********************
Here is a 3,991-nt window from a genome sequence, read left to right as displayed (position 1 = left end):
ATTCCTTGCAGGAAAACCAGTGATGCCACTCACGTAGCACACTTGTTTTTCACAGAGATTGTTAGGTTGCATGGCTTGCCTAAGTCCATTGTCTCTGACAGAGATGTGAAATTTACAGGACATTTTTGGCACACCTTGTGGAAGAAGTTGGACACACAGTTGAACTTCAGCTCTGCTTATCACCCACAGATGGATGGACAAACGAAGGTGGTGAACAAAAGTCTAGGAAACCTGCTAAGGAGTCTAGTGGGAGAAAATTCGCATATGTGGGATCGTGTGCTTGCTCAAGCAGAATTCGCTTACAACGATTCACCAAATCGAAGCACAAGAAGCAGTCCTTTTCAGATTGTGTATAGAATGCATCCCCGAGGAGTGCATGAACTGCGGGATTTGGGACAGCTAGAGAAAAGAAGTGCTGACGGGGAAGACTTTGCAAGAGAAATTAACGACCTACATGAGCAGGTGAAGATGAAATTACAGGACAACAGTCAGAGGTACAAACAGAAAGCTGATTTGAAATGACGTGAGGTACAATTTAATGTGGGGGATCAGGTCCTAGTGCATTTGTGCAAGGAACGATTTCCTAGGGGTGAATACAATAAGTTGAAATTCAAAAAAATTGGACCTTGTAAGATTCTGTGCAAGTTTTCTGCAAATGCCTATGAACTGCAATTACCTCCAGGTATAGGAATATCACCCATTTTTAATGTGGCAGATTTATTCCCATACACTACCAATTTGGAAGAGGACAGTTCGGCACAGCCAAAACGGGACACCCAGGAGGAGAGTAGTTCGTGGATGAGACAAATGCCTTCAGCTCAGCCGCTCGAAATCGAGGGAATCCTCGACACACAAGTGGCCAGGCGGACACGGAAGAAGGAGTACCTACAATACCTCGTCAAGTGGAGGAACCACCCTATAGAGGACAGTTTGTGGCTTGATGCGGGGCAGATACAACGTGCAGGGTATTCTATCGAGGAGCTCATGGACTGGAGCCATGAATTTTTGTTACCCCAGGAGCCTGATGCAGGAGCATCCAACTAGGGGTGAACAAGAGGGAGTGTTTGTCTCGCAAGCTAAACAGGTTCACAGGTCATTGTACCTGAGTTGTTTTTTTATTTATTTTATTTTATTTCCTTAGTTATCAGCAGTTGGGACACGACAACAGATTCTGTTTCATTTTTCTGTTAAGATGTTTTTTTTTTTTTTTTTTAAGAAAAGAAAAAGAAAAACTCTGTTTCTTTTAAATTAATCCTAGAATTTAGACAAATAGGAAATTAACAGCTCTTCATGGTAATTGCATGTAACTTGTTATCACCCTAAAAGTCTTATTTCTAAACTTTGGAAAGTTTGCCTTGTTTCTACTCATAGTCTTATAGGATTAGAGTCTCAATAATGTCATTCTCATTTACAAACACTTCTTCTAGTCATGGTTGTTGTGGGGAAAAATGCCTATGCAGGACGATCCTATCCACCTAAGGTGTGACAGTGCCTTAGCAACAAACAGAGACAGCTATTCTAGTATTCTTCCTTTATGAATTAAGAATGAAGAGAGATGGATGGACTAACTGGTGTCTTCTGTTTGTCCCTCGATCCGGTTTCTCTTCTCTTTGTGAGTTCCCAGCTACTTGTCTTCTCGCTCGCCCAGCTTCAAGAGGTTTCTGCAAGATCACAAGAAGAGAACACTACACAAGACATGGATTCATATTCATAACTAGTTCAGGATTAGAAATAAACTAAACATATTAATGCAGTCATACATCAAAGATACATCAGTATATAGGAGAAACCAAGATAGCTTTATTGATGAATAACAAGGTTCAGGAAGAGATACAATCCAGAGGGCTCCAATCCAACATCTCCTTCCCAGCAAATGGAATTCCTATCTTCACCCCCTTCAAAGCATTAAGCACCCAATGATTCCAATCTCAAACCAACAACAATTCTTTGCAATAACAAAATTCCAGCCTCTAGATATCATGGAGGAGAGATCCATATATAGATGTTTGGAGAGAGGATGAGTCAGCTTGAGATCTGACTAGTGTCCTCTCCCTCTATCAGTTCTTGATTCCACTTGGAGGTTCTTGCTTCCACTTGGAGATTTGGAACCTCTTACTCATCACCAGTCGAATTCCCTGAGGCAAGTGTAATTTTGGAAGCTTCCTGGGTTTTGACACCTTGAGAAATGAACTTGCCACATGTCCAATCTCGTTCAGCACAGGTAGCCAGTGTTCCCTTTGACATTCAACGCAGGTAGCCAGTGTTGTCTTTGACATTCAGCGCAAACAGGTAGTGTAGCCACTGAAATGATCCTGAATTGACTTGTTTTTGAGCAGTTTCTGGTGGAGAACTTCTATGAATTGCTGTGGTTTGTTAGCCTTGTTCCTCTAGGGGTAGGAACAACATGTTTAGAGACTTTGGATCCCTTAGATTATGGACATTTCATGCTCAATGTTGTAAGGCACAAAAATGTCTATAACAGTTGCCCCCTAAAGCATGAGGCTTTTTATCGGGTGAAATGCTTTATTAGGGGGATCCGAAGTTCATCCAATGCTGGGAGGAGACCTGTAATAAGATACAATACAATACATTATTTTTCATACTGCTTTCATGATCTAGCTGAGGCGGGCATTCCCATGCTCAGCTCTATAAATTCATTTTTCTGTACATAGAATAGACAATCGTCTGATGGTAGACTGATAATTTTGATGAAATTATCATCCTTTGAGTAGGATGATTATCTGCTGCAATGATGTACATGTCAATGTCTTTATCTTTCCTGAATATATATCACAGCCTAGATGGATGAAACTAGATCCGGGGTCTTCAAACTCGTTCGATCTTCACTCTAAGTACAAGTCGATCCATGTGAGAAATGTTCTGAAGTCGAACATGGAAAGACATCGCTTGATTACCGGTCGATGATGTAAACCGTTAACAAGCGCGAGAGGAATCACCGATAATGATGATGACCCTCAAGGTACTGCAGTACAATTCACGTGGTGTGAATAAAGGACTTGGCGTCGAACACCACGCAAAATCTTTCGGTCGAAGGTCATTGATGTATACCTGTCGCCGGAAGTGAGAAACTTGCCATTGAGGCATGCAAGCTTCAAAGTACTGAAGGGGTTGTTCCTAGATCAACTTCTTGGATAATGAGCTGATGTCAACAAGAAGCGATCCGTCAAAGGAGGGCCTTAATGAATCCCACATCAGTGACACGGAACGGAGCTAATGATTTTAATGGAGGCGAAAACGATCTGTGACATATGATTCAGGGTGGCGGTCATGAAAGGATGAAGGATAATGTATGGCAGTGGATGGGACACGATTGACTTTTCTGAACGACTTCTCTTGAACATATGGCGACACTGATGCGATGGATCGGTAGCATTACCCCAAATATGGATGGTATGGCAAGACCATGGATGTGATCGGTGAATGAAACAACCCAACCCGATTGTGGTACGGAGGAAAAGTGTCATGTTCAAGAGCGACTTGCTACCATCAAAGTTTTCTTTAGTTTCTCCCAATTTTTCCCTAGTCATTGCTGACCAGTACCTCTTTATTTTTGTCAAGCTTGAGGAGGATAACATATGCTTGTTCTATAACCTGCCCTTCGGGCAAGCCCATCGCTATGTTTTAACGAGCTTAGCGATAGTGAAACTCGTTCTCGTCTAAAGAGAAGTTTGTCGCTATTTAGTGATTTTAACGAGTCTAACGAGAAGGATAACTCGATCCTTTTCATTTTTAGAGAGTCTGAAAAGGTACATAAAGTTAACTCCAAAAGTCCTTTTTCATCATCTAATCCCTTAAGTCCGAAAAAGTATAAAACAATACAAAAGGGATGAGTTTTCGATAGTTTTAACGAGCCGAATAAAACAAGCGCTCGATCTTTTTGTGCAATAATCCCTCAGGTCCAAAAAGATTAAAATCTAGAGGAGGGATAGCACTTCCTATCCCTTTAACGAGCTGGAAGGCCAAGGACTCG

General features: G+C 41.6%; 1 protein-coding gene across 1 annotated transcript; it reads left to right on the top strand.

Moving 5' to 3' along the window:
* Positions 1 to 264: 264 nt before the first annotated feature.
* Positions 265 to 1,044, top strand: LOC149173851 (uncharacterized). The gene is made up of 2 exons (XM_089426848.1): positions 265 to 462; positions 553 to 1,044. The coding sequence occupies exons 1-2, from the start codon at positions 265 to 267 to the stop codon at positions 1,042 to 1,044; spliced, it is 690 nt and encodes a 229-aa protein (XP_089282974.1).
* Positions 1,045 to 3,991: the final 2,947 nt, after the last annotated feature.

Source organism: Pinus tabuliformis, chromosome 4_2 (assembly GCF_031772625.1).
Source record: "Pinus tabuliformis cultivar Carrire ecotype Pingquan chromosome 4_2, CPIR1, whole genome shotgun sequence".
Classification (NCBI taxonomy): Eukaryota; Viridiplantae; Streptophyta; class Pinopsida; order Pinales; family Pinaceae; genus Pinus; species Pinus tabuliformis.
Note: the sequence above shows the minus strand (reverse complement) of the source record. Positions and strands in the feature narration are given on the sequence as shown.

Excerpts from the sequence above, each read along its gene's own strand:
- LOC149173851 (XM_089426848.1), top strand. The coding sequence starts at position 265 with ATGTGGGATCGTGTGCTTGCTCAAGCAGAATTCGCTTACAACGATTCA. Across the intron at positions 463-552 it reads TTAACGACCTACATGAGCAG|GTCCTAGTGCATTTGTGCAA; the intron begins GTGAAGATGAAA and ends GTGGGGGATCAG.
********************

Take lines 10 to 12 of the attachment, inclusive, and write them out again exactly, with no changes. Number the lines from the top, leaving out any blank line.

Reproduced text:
Classification (NCBI taxonomy): Eukaryota; Viridiplantae; Streptophyta; class Pinopsida; order Pinales; family Pinaceae; genus Pinus; species Pinus tabuliformis.
Note: the sequence above shows the minus strand (reverse complement) of the source record. Positions and strands in the feature narration are given on the sequence as shown.

Excerpts from the sequence above, each read along its gene's own strand: